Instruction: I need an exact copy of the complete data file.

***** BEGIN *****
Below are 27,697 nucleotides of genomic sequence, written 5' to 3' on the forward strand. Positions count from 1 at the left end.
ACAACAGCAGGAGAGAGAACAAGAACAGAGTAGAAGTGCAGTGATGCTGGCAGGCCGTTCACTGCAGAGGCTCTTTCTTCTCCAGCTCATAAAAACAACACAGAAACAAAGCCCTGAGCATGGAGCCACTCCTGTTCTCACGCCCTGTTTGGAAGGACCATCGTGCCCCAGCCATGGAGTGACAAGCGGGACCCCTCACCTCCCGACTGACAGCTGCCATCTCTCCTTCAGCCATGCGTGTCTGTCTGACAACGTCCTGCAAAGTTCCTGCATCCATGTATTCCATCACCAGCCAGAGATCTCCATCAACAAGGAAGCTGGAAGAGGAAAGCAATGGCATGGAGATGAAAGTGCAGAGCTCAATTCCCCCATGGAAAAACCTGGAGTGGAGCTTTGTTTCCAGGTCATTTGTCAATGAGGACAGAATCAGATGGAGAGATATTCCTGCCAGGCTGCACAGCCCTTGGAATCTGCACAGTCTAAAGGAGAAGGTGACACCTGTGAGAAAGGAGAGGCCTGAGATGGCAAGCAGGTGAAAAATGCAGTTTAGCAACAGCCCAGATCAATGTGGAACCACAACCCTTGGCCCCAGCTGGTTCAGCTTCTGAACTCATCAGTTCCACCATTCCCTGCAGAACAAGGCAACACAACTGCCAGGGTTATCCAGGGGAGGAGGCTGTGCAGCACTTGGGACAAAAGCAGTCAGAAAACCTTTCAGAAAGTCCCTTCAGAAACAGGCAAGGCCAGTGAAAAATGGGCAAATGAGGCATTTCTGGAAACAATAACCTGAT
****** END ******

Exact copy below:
Below are 27,697 nucleotides of genomic sequence, written 5' to 3' on the forward strand. Positions count from 1 at the left end.
ACAACAGCAGGAGAGAGAACAAGAACAGAGTAGAAGTGCAGTGATGCTGGCAGGCCGTTCACTGCAGAGGCTCTTTCTTCTCCAGCTCATAAAAACAACACAGAAACAAAGCCCTGAGCATGGAGCCACTCCTGTTCTCACGCCCTGTTTGGAAGGACCATCGTGCCCCAGCCATGGAGTGACAAGCGGGACCCCTCACCTCCCGACTGACAGCTGCCATCTCTCCTTCAGCCATGCGTGTCTGTCTGACAACGTCCTGCAAAGTTCCTGCATCCATGTATTCCATCACCAGCCAGAGATCTCCATCAACAAGGAAGCTGGAAGAGGAAAGCAATGGCATGGAGATGAAAGTGCAGAGCTCAATTCCCCCATGGAAAAACCTGGAGTGGAGCTTTGTTTCCAGGTCATTTGTCAATGAGGACAGAATCAGATGGAGAGATATTCCTGCCAGGCTGCACAGCCCTTGGAATCTGCACAGTCTAAAGGAGAAGGTGACACCTGTGAGAAAGGAGAGGCCTGAGATGGCAAGCAGGTGAAAAATGCAGTTTAGCAACAGCCCAGATCAATGTGGAACCACAACCCTTGGCCCCAGCTGGTTCAGCTTCTGAACTCATCAGTTCCACCATTCCCTGCAGAACAAGGCAACACAACTGCCAGGGTTATCCAGGGGAGGAGGCTGTGCAGCACTTGGGACAAAAGCAGTCAGAAAACCTTTCAGAAAGTCCCTTCAGAAACAGGCAAGGCCAGTGAAAAATGGGCAAATGAGGCATTTCTGGAAACAATAACCTGAT